If you are considering divorce or have already decided to divorce, then you may be scared, angry and anxious. These emotions are undoubtedly painful and they can make you feel defensive and ready to fight your way to a resolution.
People who are feeling this way as they head into a divorce often assume that litigation is the only and best option to get what they want. Before deciding on a course of action, there are some realities about litigation that you should be aware before making any decisions about how to resolve divorce-related matters.
- It can be expensive. Litigation is typically a more expensive process than out-of-court options like mediation. There can be added costs and fees, especially if your case moves through the system slowly, so it is important to prepare for the time, energy and money you may spend on the process.
- It may not feel as satisfying as you expect. In the heat of a divorce, it can feel like a win in court will give you the gratification you are looking for. However, as this Huffington Post article notes, the process doesn’t always go the way you want or expect. Further, fighting can take a toll on you emotionally and begin to affect your personal relationships, including those with your children.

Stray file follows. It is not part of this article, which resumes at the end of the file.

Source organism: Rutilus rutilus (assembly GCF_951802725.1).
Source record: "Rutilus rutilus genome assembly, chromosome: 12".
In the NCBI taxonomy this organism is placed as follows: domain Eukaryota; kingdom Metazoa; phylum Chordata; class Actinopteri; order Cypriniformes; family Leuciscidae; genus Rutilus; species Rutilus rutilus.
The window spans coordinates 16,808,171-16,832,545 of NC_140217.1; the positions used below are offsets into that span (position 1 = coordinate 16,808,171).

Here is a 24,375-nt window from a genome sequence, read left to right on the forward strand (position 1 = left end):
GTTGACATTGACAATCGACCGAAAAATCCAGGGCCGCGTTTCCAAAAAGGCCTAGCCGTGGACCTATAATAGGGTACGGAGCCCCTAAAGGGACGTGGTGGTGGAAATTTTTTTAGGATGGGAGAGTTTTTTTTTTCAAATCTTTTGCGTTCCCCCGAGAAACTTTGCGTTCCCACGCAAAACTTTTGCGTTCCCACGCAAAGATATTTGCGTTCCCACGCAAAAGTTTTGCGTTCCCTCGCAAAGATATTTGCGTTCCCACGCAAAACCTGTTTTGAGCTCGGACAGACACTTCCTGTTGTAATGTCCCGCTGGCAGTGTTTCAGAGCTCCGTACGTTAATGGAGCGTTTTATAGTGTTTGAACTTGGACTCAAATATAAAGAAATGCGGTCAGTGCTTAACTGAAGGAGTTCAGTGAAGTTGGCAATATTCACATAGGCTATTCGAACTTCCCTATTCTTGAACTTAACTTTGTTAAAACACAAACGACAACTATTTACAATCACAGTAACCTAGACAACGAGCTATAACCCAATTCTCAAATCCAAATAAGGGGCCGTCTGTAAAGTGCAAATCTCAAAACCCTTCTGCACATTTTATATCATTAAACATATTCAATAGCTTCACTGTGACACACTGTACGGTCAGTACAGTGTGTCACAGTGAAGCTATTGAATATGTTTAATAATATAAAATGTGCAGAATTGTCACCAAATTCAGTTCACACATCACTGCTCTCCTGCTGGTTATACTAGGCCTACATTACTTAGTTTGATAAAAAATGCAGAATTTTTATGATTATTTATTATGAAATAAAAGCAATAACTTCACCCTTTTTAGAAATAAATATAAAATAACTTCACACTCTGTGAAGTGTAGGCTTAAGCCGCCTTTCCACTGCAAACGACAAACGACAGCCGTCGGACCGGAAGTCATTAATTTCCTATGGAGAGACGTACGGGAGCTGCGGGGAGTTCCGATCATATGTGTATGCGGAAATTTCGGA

- You could still end up in mediation. Most people resolve at least some aspects of their divorce in mediation-like settlement conferences, whether they choose to do so or the courts order them to. Very rarely are divorcing spouses able to obtain a hearing on their divorce issues immediately.
- The outcome is out of your hands. In mediation and other alternative dispute resolution processes, parties work together to resolve issues that address the needs of both parties. In court, parties build their own cases and let a third party make decisions. Where a third party is making decisions for you and your spouse, the likelihood that you will get everything you want is low.
Understanding these and other realities about litigating a divorce in Pennsylvania can help you assess your options during this difficult time. For information and guidance specific to your individual case, you should consult an attorney.